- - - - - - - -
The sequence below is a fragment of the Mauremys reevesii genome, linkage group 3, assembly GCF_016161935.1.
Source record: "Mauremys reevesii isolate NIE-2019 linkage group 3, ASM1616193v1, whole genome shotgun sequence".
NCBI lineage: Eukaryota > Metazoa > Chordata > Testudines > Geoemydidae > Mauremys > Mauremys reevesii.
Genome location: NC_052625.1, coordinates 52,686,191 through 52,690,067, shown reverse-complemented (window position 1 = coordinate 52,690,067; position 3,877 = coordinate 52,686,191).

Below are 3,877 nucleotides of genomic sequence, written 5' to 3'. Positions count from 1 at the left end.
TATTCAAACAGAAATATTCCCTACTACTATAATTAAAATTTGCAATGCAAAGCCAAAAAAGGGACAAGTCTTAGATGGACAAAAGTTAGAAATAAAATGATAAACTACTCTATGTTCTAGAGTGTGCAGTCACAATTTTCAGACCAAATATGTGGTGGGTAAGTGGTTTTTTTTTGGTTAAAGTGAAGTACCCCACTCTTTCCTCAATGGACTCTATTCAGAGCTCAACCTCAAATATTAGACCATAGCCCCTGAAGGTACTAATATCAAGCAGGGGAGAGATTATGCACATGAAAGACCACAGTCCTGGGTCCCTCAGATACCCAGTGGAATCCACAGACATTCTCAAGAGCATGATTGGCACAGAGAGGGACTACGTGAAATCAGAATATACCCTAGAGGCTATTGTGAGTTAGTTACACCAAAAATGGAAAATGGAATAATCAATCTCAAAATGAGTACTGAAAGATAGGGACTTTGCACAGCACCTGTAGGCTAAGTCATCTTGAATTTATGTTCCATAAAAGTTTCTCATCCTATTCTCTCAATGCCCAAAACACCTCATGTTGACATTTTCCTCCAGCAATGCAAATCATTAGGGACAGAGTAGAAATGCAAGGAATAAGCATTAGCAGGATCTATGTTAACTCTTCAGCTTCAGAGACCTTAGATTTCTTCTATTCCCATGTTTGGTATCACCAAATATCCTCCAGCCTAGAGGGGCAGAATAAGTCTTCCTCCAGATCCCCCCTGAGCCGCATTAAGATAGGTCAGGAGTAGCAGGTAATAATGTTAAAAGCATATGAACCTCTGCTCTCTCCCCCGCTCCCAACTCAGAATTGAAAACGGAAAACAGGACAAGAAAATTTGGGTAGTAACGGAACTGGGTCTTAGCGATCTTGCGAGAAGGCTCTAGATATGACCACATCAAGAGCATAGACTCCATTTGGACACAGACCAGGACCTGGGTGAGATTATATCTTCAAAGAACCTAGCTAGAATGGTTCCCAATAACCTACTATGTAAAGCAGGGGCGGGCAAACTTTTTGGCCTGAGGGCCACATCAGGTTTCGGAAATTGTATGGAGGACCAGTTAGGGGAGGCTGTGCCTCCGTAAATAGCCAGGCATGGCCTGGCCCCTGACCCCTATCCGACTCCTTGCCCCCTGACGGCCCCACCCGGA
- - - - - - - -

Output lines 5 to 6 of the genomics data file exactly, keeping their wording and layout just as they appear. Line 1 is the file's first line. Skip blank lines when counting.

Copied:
Below are 3,877 nucleotides of genomic sequence, written 5' to 3'. Positions count from 1 at the left end.
TATTCAAACAGAAATATTCCCTACTACTATAATTAAAATTTGCAATGCAAAGCCAAAAAAGGGACAAGTCTTAGATGGACAAAAGTTAGAAATAAAATGATAAACTACTCTATGTTCTAGAGTGTGCAGTCACAATTTTCAGACCAAATATGTGGTGGGTAAGTGGTTTTTTTTTGGTTAAAGTGAAGTACCCCACTCTTTCCTCAATGGACTCTATTCAGAGCTCAACCTCAAATATTAGACCATAGCCCCTGAAGGTACTAATATCAAGCAGGGGAGAGATTATGCACATGAAAGACCACAGTCCTGGGTCCCTCAGATACCCAGTGGAATCCACAGACATTCTCAAGAGCATGATTGGCACAGAGAGGGACTACGTGAAATCAGAATATACCCTAGAGGCTATTGTGAGTTAGTTACACCAAAAATGGAAAATGGAATAATCAATCTCAAAATGAGTACTGAAAGATAGGGACTTTGCACAGCACCTGTAGGCTAAGTCATCTTGAATTTATGTTCCATAAAAGTTTCTCATCCTATTCTCTCAATGCCCAAAACACCTCATGTTGACATTTTCCTCCAGCAATGCAAATCATTAGGGACAGAGTAGAAATGCAAGGAATAAGCATTAGCAGGATCTATGTTAACTCTTCAGCTTCAGAGACCTTAGATTTCTTCTATTCCCATGTTTGGTATCACCAAATATCCTCCAGCCTAGAGGGGCAGAATAAGTCTTCCTCCAGATCCCCCCTGAGCCGCATTAAGATAGGTCAGGAGTAGCAGGTAATAATGTTAAAAGCATATGAACCTCTGCTCTCTCCCCCGCTCCCAACTCAGAATTGAAAACGGAAAACAGGACAAGAAAATTTGGGTAGTAACGGAACTGGGTCTTAGCGATCTTGCGAGAAGGCTCTAGATATGACCACATCAAGAGCATAGACTCCATTTGGACACAGACCAGGACCTGGGTGAGATTATATCTTCAAAGAACCTAGCTAGAATGGTTCCCAATAACCTACTATGTAAAGCAGGGGCGGGCAAACTTTTTGGCCTGAGGGCCACATCAGGTTTCGGAAATTGTATGGAGGACCAGTTAGGGGAGGCTGTGCCTCCGTAAATAGCCAGGCATGGCCTGGCCCCTGACCCCTATCCGACTCCTTGCCCCCTGACGGCCCCACCCGGA